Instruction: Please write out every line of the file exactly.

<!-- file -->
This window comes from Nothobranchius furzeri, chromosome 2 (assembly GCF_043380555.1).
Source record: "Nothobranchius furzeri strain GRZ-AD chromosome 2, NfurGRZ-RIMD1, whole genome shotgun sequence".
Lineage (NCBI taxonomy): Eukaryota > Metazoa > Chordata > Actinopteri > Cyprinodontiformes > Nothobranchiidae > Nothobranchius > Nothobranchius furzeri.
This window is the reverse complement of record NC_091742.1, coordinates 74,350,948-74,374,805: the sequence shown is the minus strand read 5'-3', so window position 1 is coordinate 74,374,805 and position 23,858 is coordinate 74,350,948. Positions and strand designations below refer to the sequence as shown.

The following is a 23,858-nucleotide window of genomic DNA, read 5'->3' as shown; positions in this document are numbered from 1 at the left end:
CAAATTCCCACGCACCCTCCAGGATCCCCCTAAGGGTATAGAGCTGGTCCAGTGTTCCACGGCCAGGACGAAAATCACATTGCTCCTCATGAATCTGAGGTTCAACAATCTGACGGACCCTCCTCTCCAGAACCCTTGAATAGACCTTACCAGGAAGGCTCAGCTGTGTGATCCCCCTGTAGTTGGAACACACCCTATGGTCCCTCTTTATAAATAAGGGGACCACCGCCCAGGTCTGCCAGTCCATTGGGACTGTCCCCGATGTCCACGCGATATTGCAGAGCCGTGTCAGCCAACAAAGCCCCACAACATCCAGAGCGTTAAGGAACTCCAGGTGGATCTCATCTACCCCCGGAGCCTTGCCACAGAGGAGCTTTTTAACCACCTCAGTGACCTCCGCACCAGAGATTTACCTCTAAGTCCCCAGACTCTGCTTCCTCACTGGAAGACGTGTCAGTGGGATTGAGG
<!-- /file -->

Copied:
This window comes from Nothobranchius furzeri, chromosome 2 (assembly GCF_043380555.1).
Source record: "Nothobranchius furzeri strain GRZ-AD chromosome 2, NfurGRZ-RIMD1, whole genome shotgun sequence".
Lineage (NCBI taxonomy): Eukaryota > Metazoa > Chordata > Actinopteri > Cyprinodontiformes > Nothobranchiidae > Nothobranchius > Nothobranchius furzeri.
This window is the reverse complement of record NC_091742.1, coordinates 74,350,948-74,374,805: the sequence shown is the minus strand read 5'-3', so window position 1 is coordinate 74,374,805 and position 23,858 is coordinate 74,350,948. Positions and strand designations below refer to the sequence as shown.

The following is a 23,858-nucleotide window of genomic DNA, read 5'->3' as shown; positions in this document are numbered from 1 at the left end:
CAAATTCCCACGCACCCTCCAGGATCCCCCTAAGGGTATAGAGCTGGTCCAGTGTTCCACGGCCAGGACGAAAATCACATTGCTCCTCATGAATCTGAGGTTCAACAATCTGACGGACCCTCCTCTCCAGAACCCTTGAATAGACCTTACCAGGAAGGCTCAGCTGTGTGATCCCCCTGTAGTTGGAACACACCCTATGGTCCCTCTTTATAAATAAGGGGACCACCGCCCAGGTCTGCCAGTCCATTGGGACTGTCCCCGATGTCCACGCGATATTGCAGAGCCGTGTCAGCCAACAAAGCCCCACAACATCCAGAGCGTTAAGGAACTCCAGGTGGATCTCATCTACCCCCGGAGCCTTGCCACAGAGGAGCTTTTTAACCACCTCAGTGACCTCCGCACCAGAGATTTACCTCTAAGTCCCCAGACTCTGCTTCCTCACTGGAAGACGTGTCAGTGGGATTGAGG